Wound healing centers benefit hospitals financially, strategically

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Chronic wound care is among the procedures patients are not putting off amid the economic recession—and hospitals that partner with wound healing centers are reaping the benefits.

"I've definitely seen changes in the payer mix, but the volume is steady," says Renee' Skinner, program director at 6-hospital system UNC Healthcare's Wound Healing Center. "When you have this type of issue, people will cut back on the things that are basic healthcare, but when they have an open wound that's painful, that's infective, they can't ignore that. You can see the impact in the individual patients lives [due to layoffs], but the medical need doesn't change with the economic climate of a nation."

Wound healing centers tend to be revenue-drivers for hospitals because of both high demand and high-reimbursement rates. Diabetic, bariatric, and geriatric patients are most at risk for developing chronic wounds and, because of the aging boomer population and climbing diabetes and obesity rates, the number of wound care patients is expected to increase.

"UNC understood that wound care is a specialty and unfortunately in our culture there's a tremendous need, especially with the rise of diabetics in the nation," Skinner says of the Chapel Hill, NC system. "With a wound center, you can delve deep at UNC because we're close to the vascular center. You can't just treat the wound, you have to figure out why you have the wound… and they have access right here in the clinic to be able to treat the whole patient."

Hospitals with wound healing centers are often financially profitable because Medicare has a high-reimbursement rate for wound procedures and hyperbaric medicine, says Bob Bauman, MBA, chief development office at National Healing Corporation, a wound management company based out of Boca Raton, FL. The Medicare reimbursement rate is important to wound healing centers because a large percent of patients are under the plan, including 62% of patients treated by National Healing Corporation.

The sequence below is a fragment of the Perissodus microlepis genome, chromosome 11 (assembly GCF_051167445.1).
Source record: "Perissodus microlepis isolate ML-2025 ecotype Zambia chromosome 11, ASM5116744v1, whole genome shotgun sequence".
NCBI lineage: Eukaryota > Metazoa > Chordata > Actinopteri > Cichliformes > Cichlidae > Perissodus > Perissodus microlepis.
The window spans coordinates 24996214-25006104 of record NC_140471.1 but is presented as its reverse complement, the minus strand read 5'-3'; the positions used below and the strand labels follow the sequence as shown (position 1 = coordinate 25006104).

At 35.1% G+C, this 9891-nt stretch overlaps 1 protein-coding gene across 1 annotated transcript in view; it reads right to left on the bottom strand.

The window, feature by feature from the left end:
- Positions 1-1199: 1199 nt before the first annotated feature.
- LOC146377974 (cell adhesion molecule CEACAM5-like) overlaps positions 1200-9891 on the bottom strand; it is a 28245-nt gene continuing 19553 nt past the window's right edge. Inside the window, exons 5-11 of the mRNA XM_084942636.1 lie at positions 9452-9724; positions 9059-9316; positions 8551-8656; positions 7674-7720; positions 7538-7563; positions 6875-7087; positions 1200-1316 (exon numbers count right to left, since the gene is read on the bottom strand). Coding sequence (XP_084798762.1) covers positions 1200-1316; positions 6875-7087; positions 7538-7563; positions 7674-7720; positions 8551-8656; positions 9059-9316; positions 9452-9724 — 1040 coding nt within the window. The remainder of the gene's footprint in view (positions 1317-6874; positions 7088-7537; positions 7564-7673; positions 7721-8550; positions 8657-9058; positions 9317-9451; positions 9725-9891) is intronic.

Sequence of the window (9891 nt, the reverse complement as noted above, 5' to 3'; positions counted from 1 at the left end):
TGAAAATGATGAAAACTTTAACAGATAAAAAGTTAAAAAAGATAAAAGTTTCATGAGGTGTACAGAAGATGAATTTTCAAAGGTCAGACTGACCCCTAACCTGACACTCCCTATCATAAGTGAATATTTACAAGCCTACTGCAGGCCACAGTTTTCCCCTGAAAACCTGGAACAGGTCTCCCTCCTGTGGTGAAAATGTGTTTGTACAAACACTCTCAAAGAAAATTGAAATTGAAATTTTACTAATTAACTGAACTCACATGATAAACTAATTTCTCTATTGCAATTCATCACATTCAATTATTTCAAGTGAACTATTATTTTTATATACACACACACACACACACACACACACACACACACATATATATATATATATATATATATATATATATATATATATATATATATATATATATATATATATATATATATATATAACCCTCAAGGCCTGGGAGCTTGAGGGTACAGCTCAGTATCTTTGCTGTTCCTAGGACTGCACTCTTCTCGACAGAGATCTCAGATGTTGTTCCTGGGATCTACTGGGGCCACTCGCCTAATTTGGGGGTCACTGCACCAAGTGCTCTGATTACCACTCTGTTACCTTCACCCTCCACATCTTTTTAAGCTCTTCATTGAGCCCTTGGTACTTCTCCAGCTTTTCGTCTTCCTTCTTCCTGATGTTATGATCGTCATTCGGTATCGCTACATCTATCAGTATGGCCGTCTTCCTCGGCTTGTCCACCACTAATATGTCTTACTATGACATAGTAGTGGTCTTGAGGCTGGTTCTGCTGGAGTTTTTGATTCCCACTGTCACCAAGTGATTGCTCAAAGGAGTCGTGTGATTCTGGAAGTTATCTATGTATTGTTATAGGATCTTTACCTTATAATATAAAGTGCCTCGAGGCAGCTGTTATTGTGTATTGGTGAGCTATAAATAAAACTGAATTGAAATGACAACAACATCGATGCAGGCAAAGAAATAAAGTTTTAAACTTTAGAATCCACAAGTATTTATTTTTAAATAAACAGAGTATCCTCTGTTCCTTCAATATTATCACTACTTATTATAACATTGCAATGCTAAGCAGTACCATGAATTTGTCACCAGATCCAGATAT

"In the last four-to-six years, CMS has had a steady reimbursement increase on those procedures, not only for the hospital, but the physicians who perform those procedures," he says. "The reason why Medicare has continued to increase it is because the cost of care is so effective."

Another benefit for a hospital to partner with a wound healing center is its popularity among referring physicians. "A wound care patient takes a lot of time—what we can offer is to focus on the specific care of the patient's wound," says Skinner. "It's very expensive to staff and keep up with the latest wound care products and plan of care, so for a general practice, it is not effective for them to try and manage this part of the patient's care."

Partnering with a wound healing center also gives hospitals the chance to one-up the competition. "It gives the hospital an opportunity to gain market share in a specific location, if they're the only hospital that provides that service line," Bauman says. And, unlike standalone wound healing centers, patients at a hospital-owned center can seamlessly be referred to other physicians in the organization.

Because having a wound healing center can be a strong market differentiator, many organizations have little need to launch any marketing efforts.

"We don't do a lot in terms of marketing direct to the consumer," says Terri Harris, director of the Wound Healing and Hyperbaric Oxygen Center at Chandler (AZ) Regional Medical Center. "It's expensive to put ads in the newspaper or TV and radio commercials, and we have to get authorization from insurance companies. I find it's better to do the education to the physician at his or her office and then they're able to refer the patient in."